2019 Reading Schedule

Thursday, March 28, 2019: SEMO Press Presents…

Mother Foucault’s Bookshop | 10pm | 523 SE Morrison St, Portland, OR 97214
(with Maureen Aitken, Jeffrey Condran, and Brad Aaron Modlin)
RSVP here!

Thursday, April 25, 2019: Word Thursdays

Bright Hill Press | 7pm | 94 Church St, Treadwell, NY 13846

A great week! :)

Glorious Veils of Diane, forthcoming from Carnegie Mellon University Press, was selected as one of five finalists for Omnidawn's 1st/2nd Book Prize!

A creative nonfiction piece, "Ghost Cams," was a finalist for London Magazine's essay prize!

The Poetry Review chose a line from one of my poems as their most recent issue’s tag-line!

Thank you to Phoebe Journal for publishing "Guess My Name"! Read it here!

Thank you to the Swarthmore College Bulletin for their feature on my chapbook No Mark Spiral and for publishing a new poem "Chess Game"! Read it here!

Thank you to Driftwood Press for publishing a poem from my RollerCoaster Tycoon book, "Erasure of Wikipedia Page on RollerCoaster Tycoon™"! Download the issue here!

I'm getting two books published!!!

I’ve been dreaming of this moment for years! When I got the call my car was stuck in a snowdrift in North Syracuse, Ariel was with me, and we both almost burst into tears, we were so happy:

Carnegie Mellon University Press will be publishing my book Glorious Veils of Diane! I’ve been reading their books since high school and I feel crazy honored! I feel especially thrilled because they want to see (and hopefully work with me on) future books!

Also! Southeast Missouri University Press will be publishing my book Inside Ball Lightning! The book was a two-time finalist for their contest, and I'm really grateful to them for now giving it a home!

With my whole floating heart I want to thank everyone who helped me, who offered their love and time and energy! Ariel Chu for being my first reader and amazing, talented partner and giving brilliant feedback on every draft I showed her. All my teachers, who kept expanding my ideas of what poetry could be, who sat with me for hours going over these manuscripts. All the journals that believed in these poems. My friends and cohort, for inspiring me with their talent and critique. My family, for never flagging in their support of my work.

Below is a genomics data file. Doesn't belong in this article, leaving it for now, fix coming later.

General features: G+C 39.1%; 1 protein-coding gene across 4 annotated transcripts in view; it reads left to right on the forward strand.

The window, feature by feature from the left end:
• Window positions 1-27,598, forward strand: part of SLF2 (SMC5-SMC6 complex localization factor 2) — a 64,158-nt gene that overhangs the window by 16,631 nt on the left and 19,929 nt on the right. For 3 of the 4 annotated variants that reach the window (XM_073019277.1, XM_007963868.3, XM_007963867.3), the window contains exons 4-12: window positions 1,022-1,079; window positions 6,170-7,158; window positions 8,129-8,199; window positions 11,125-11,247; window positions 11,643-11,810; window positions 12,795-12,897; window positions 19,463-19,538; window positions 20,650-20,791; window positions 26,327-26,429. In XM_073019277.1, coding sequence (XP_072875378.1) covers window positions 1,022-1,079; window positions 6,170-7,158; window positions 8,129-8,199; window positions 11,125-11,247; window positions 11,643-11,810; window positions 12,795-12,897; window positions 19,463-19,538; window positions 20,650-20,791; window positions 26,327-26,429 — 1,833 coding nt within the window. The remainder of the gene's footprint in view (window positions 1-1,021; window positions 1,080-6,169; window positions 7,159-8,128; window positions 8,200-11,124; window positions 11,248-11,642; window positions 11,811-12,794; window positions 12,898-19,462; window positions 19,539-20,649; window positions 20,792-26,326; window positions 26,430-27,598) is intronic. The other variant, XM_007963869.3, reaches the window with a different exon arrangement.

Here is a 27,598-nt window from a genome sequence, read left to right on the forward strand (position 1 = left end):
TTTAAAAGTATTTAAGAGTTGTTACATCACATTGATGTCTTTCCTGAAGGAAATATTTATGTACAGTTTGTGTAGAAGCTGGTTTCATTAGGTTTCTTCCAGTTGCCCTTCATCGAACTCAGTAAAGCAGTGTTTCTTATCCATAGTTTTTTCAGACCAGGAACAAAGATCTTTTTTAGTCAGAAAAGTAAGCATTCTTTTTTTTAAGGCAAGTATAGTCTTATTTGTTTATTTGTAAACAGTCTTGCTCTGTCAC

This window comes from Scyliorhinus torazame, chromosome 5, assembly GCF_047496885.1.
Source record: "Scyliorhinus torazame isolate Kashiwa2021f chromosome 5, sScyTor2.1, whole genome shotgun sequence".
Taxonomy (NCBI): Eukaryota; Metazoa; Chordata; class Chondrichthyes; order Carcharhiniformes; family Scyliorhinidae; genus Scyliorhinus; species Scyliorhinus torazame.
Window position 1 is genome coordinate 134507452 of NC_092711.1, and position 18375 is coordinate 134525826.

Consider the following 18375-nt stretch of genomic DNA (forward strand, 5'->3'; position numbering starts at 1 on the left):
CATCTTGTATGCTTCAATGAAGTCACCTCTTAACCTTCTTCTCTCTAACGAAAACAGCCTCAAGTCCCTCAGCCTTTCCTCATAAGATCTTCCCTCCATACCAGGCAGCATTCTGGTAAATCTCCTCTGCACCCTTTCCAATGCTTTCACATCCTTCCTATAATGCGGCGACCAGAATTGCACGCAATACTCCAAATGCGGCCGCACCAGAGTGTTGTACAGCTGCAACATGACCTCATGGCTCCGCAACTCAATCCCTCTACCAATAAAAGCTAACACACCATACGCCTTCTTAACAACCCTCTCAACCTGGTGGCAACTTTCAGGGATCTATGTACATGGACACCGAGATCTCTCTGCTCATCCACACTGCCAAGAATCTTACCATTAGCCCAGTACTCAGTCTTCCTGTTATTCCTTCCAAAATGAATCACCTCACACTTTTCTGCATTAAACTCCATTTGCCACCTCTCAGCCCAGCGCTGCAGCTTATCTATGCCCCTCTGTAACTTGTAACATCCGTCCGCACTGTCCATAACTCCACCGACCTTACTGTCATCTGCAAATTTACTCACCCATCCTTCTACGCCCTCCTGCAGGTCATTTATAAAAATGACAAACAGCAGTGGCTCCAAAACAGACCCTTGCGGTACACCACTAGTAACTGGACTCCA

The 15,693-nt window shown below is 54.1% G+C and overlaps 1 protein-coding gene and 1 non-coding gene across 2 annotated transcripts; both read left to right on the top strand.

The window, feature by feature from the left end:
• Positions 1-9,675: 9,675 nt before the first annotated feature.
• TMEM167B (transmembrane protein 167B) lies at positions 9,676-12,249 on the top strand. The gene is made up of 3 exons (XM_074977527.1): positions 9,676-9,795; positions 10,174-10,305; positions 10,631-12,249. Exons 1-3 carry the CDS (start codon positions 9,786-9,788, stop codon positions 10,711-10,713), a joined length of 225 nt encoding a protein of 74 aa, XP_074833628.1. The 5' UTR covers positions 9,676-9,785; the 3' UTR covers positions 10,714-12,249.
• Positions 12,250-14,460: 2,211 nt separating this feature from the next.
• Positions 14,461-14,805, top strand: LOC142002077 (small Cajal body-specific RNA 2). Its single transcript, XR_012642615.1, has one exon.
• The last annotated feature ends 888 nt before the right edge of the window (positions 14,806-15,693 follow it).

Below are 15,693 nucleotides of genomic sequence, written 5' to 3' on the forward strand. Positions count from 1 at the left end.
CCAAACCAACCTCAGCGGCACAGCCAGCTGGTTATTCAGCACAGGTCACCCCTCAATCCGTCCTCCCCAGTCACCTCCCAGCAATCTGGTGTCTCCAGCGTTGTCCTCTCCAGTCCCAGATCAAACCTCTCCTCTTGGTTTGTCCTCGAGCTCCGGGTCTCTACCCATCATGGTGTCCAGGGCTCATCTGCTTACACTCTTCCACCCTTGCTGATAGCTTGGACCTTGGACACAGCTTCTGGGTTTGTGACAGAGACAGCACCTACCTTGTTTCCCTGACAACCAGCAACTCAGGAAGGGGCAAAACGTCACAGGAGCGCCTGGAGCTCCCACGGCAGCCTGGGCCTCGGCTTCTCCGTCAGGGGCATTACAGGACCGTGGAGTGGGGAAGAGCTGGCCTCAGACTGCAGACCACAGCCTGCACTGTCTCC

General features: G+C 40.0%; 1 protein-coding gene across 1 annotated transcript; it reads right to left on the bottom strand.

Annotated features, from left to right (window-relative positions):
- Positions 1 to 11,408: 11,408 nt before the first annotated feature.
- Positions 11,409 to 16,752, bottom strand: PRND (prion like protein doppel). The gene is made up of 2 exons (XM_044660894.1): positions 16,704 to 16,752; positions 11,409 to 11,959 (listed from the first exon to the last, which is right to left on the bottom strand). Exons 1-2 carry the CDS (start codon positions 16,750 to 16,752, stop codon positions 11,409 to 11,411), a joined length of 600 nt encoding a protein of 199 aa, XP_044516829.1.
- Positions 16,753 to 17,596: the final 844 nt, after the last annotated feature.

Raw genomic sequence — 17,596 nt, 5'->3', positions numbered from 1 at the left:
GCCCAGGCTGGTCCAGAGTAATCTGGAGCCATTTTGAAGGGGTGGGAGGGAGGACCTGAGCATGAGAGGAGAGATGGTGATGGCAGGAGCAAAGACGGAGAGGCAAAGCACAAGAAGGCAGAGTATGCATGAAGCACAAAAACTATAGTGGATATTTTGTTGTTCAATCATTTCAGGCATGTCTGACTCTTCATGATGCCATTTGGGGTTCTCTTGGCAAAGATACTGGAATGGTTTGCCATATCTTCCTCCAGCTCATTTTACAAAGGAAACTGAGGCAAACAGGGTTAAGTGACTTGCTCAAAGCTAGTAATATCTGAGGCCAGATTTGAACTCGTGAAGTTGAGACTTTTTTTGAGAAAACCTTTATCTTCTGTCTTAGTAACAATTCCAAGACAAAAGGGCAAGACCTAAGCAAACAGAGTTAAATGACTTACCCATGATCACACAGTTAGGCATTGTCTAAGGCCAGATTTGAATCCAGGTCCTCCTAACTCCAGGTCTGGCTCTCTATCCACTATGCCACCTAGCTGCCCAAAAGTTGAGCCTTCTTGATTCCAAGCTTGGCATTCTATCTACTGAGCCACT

I'm totally ecstatic and totally grateful to you all for all the myriad ways you have supported my life and work. With so much love, thank you!

A sweet new string of acceptances!

Over the past two weeks I’ve been thrilled to receive acceptances from a number of journals!

Blackbird, poems translated from Sophia Parnok

Bat City Review, poems translated from Sophia Parnok

Mid-American Review, poems from my manuscript Glorious Veils of Diane

Phoebe, a poem from my chapbook manuscript “Pink Dress / Dark Green Trees”

Big Muddy, poems from my manuscripts Inside Ball Lightning and Moss on Rollercoaster Tycoon

Thank you!

"This space is how much I love you"

Thank you so much to Trish Hopkinson for inviting me to write about No Mark Spiral for her blog, where this piece was originally posted:

When I was eight years old, my brother Mark, then four and a half, followed me everywhere.

We had a game where I would stand inside the yard of the play-house in the corner of our living room, and he would open the mailbox, and peer inside, shout (loud as if I wasn’t right there) into its milky dark tunnel, “I’m home!”

And there’d be a back flap of the mailbox I’d open and when I did that the light would pour in and he’d see my face and shout “I see you, let me in!”

And I’d put my face to the hole and block out all the light again. I’d say “I’m right here!”

And that’s how it would be—both of our small faces pressed into the open ends of the mailbox, close enough to feel the heat of and smell each other’s breath, both blocking out all light, unable to see each other, but oh so incredibly close…

He’d pull away from the mailbox and I’d see his face in the light, he’d say—“I’m coming in!”

And I’d jump over the playhouse’s pretend fence and hide behind it, then Mark would enter to the spot I had just been, and he’d say “I’m home, where are you?”

And I’d come around to the outside of the mailbox and look in. But then he’d say, “Stop running away, Jacob, I just wanna play with you.”

And I wouldn’t know what to say, so I’d run outside of our real house and he’d chase me but I’d be hiding in a bush and as he ran blinking into the sun I’d jump out and scare him and he’d start to cry and I’d say “please don’t cry, I love you.”


After our grandmother died a long month after a cancer diagnosis, Mark started to get terrified. Suddenly, everything, including himself, was mortal. He lay in bed, eight, and I sat beside him, eleven and a half, and he asked quivering questions to the ceiling, no light except for the occasional blue blinking of his computer’s power button:

“What does it mean to die?

“When will I die?

“When will you die?

“Where do we go when we die?

“Why do people have to die?”

And to all these I would answer, “That’s very, very far away, don’t think about it now.”

Then I’d go back to my own bed, walking through the hallway with my eyes closed, in case I saw her ghost. Some nights I would have nightmares.

The worst dream I had I was in Mark’s room with Mark, and he was asking those questions, and then her ghost appeared, suddenly, leaning over a lamp. I pointed to her, and Mark turned around, but he didn’t see her…


We were like turtles in the dark, wanting to swim up towards the moon’s shape on the surface of water. But we kept mistaking each other’s pale lit shell below us for the moon, and so we’d spiral back, and back.


Here is a poem from the collection, which I set to music: